Whole-genome expression analysis reveals a role for death-related genes in stress acclimation of the diatom Thalassiosira pseudonana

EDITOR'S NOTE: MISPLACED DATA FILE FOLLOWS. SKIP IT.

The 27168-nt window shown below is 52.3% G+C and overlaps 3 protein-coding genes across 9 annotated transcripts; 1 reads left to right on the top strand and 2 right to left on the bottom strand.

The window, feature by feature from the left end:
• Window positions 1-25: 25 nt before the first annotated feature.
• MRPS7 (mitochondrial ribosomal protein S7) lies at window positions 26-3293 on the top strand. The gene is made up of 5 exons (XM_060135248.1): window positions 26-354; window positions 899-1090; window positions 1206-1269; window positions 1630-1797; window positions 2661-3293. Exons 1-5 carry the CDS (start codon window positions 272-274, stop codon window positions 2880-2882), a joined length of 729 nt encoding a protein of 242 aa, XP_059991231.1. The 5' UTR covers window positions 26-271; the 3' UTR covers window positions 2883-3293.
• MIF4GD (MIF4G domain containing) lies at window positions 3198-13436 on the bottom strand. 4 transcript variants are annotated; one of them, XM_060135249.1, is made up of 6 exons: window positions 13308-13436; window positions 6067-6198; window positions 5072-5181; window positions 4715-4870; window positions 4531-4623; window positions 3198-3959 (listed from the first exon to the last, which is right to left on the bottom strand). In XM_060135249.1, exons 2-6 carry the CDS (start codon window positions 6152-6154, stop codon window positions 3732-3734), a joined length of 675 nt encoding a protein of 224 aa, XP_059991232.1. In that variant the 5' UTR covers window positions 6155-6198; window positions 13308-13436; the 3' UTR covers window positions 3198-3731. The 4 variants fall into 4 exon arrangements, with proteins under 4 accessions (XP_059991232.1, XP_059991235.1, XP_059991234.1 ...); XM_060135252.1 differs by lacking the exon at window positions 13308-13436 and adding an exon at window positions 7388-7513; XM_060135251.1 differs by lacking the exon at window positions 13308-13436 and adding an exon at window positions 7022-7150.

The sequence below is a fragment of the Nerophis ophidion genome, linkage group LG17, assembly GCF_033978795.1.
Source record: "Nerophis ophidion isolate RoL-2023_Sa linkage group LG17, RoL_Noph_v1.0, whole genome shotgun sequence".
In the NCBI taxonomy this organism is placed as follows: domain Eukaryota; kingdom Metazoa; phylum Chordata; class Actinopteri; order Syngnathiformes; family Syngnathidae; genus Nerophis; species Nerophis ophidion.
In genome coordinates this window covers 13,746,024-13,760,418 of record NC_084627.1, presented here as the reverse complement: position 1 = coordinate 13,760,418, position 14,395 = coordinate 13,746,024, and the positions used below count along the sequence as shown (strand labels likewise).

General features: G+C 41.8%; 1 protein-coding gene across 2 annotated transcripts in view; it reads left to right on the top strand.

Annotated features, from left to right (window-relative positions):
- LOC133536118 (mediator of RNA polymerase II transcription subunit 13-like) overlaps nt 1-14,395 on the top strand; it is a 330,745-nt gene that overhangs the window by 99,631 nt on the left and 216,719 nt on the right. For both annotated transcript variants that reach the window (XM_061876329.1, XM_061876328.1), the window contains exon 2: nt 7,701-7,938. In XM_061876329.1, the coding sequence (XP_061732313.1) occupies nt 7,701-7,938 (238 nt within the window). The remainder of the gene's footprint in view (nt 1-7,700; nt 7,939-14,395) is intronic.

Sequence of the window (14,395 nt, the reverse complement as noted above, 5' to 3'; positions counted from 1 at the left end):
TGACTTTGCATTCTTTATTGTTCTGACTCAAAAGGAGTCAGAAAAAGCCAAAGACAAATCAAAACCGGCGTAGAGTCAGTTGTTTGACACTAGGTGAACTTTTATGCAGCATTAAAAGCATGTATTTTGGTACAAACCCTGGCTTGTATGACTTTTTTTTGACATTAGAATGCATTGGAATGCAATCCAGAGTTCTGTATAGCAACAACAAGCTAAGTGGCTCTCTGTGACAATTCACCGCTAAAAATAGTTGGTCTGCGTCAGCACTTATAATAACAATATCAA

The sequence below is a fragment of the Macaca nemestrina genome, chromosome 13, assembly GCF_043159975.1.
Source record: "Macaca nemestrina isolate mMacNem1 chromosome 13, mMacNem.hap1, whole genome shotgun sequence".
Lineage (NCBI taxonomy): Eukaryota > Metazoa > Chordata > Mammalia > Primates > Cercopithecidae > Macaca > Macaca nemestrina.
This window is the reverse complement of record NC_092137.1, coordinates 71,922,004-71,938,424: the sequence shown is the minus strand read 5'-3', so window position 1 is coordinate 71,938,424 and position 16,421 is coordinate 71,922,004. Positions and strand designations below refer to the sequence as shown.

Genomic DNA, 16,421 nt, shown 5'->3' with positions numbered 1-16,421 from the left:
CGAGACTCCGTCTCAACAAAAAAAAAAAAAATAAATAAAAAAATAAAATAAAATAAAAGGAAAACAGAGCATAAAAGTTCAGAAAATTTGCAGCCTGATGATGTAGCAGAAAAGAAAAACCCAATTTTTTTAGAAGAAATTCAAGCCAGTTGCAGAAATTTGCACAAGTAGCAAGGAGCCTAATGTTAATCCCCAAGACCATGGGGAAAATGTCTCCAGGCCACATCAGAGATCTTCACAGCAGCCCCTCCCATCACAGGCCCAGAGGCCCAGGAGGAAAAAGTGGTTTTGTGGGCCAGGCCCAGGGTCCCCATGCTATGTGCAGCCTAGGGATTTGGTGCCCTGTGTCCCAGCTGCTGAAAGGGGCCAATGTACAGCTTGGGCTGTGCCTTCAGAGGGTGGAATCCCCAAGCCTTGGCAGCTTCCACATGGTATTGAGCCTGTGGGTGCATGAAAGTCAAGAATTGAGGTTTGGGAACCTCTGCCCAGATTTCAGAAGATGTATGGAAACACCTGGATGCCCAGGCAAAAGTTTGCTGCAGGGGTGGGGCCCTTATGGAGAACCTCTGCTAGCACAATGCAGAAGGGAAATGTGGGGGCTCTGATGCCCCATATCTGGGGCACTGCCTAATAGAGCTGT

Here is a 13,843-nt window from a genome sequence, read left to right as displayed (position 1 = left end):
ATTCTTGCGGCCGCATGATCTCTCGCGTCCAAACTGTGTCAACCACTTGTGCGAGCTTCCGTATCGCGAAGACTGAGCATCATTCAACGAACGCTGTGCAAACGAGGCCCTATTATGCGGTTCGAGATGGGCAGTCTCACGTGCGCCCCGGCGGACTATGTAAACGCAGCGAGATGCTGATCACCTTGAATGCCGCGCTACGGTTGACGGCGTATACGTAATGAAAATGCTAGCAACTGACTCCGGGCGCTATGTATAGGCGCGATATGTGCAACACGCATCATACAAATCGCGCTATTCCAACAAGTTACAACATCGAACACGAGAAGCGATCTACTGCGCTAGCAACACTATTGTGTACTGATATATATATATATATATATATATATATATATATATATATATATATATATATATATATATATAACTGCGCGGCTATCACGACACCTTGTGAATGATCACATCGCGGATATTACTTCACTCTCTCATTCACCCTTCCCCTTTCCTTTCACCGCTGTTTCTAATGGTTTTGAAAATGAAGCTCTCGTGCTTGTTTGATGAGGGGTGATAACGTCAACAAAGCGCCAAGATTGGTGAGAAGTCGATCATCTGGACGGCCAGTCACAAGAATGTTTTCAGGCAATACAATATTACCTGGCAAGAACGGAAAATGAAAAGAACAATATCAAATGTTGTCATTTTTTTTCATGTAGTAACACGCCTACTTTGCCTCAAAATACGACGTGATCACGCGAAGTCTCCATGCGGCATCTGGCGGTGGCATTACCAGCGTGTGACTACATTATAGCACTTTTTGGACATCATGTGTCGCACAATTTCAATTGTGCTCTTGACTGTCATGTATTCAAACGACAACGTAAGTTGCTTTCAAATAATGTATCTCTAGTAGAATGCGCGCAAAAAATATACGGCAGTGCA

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Low iron (Fe) availability critically limits diatom distribution and productivity in vast regions of the modern ocean, such as open-ocean, high nutrient low chlorophyll areas and coastal regimes characterized as Fe limitation ‘mosaics’. While unique strategies of Fe uptake and storage confer competitive advantages to pennate diatoms, the molecular determinants of low Fe acclimation are largely unknown in centric diatoms. We combined genome-wide and targeted comparative transcriptomic analysis with diagnostic biochemistry and in vivo cell staining as a platform to identify the suite of genes involved in acclimation to Fe and associated oxidative stress in Thalassiosira pseudonana. A total of 1312 genes, nearly 12% of the total genome content, responded to Fe starvation in growing cells characterized by low photosynthetic efficiency and enhanced oxidative stress, caspase activity and metacaspase expression. While 82% of the most highly upregulated genes were also represented in EST libraries derived from diverse diatoms grown under various stress conditions (e.g. silicon, CO2 and nitrogen limitation), our analysis suggests that T. pseudonana mounts a unique molecular response to Fe starvation that includes a number of genes distinct from those of the model pennate diatom, Phaeodactylum tricornutum, which diverged ∼90 million years ago. Homologues to ∼50% of the upregulated genes were also identified in a metatranscriptome of eukaryotic phytoplankton communities from a chronically Fe-limited region in the Northeast Pacific. Furthermore, we provide experimental evidence that a subset of putative death-related genes participate in the cellular acclimation to low Fe and associated oxidative damage, suggesting that they co-evolved with other metabolic pathways and play adaptive roles in the success of diatoms.